Page 5 of Bellini Travel Blog Posts

South America » Chile » O Higgins » Santa Cruz August 5th 2016

The Colchagua Valley, a 3 hour bus ride south of Santiago, is often visited on a day tour from the capital. Santa Cruz, the principal town, has pretty poor accommodations unless you're willing to splurge, but Peggy and I found a private apartment in town on Airbnb that was suficiente. The town itself was pretty ordinary, especially in the low tourist season (early August). We hired a cab for 30,000 for the day (42 dollars) and visited 3 wineries: Montes ( Peggy arranged a wine tour here, and since it was low season and we requested an English tour, it was just the guide and us. The guide looked half our age but was surprisingly knowledgable; his youthfulness translated into being a wine fanatic. Thankfully, he didn't concentrate on the separating of grapes or the process ... read more
Grapevines at Viu Manent
At Estampa Winery
Tasting Room at Montes

Valparaíso is probably the dirtiest city that I've ever enjoyed. Even Cerro Alegre, a touristy hill where I stayed at both a boutique hostel and a bed and breakfast, has a serious stray dog and trash problem and nearly every wall is plastered in graffiti. But it's also a vibrant and mesmerizing city, with graffiti artists dipping brushes into plastic cups in narrow pasajes, street musicians playing on most buses and trains; clever ways to deal with the terrain (funiculars, pedestrian stairs, and even slides), naval officers in uniform carrying light briefcases along the muelle, and the buildings painted a mosaic of vibrant colors, often with murals fringed by tags, and some yards of creative reuse of plastic or hubcaps or tires, cradled in the robust vegetation that survive the winter but remind me of Pittsburgh ... read more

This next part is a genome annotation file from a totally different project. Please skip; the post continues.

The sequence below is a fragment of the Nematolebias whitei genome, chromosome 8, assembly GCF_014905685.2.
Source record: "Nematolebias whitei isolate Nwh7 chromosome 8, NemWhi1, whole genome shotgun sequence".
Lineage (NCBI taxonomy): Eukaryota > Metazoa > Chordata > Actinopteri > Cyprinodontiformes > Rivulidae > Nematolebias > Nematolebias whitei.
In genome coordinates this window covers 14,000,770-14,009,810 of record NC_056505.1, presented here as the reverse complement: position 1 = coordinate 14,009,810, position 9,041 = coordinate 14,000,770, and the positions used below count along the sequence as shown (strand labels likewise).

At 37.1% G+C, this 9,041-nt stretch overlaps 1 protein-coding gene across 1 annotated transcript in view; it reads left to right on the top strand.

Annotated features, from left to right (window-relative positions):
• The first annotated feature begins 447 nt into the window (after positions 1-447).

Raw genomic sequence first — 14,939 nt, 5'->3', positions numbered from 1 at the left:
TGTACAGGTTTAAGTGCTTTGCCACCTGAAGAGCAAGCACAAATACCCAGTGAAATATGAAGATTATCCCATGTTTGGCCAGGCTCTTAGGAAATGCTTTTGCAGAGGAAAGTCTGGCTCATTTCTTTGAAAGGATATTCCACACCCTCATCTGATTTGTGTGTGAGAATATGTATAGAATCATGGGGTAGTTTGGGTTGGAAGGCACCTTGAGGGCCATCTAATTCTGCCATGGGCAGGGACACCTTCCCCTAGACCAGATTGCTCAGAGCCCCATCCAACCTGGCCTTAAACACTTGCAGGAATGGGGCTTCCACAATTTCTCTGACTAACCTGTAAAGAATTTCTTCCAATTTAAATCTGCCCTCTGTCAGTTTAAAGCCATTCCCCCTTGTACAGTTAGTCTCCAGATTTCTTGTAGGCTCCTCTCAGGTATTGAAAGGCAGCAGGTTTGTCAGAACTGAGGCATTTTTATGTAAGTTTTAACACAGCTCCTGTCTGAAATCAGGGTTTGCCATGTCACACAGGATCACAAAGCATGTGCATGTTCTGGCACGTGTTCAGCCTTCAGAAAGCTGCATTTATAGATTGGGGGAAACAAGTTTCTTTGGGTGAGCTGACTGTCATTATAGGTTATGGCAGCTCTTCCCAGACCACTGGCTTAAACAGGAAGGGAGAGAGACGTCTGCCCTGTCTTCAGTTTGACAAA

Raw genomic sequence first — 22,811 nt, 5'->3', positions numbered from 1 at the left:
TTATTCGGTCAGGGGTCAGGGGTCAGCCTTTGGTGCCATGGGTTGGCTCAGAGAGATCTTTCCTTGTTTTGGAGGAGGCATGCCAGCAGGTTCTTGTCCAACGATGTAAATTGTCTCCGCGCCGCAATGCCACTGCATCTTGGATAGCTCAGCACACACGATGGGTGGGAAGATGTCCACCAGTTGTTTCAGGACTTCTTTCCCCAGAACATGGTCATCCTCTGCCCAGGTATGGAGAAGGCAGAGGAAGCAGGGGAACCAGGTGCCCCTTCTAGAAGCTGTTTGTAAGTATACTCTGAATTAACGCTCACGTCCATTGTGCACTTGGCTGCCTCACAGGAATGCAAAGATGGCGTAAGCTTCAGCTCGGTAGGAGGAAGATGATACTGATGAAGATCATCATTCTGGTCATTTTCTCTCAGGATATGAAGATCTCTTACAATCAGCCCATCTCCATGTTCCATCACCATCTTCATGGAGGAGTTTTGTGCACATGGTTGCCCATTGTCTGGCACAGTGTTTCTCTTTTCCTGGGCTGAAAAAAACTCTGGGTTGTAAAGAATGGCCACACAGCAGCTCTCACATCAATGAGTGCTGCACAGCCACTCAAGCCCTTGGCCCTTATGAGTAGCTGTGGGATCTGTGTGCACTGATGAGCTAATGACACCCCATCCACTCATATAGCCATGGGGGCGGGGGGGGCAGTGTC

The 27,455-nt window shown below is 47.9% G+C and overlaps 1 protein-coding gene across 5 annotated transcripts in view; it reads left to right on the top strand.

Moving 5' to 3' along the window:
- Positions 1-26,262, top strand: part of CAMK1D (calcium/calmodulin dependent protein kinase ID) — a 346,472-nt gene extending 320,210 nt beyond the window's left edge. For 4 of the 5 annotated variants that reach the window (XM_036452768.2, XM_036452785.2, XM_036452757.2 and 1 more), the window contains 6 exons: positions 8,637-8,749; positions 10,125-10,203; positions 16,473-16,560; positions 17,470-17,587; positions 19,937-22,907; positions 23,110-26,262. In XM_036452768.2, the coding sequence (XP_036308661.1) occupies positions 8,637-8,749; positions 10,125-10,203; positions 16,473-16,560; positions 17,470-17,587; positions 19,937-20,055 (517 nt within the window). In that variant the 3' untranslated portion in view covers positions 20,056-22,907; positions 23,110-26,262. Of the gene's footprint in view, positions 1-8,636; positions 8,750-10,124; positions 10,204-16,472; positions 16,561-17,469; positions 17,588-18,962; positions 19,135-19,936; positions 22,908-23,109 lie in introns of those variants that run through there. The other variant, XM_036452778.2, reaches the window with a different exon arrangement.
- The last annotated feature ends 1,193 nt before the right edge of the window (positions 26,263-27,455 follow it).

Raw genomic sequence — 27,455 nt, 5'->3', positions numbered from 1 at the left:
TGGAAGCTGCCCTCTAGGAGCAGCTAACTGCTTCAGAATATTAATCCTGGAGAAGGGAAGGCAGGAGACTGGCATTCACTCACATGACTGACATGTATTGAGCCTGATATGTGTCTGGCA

Above Reina Victoria Funicular
Parque along Atahualpa

South America » Argentina » Mendoza » Mendoza July 27th 2016

Mendoza is an attractive enough Argentinian city on its own, but most make a stop there because of its proximity to the mountain crossing to Chile or to visit wineries in the nearby valleys. But on my budget, I felt trapped there, since most excursions required going on expensive guided tours, even the most basic of which cost 90 USD a day. This would feel inevitable in countries like the US and Australia, but it's difficult to pay that much somewhere where it is $10 for a dorm bed, $5 for an acceptable bottle of wine, and $3 for all the groceries I need for dinner. So instead I booked four nights at my hostel and got a free bike rental in Maipú (pronounced My-poo, making for endless puns, considering how ugly it was), which is ... read more
At the Border
Approaching the pass

South America » Argentina » Salta » Cachi July 21st 2016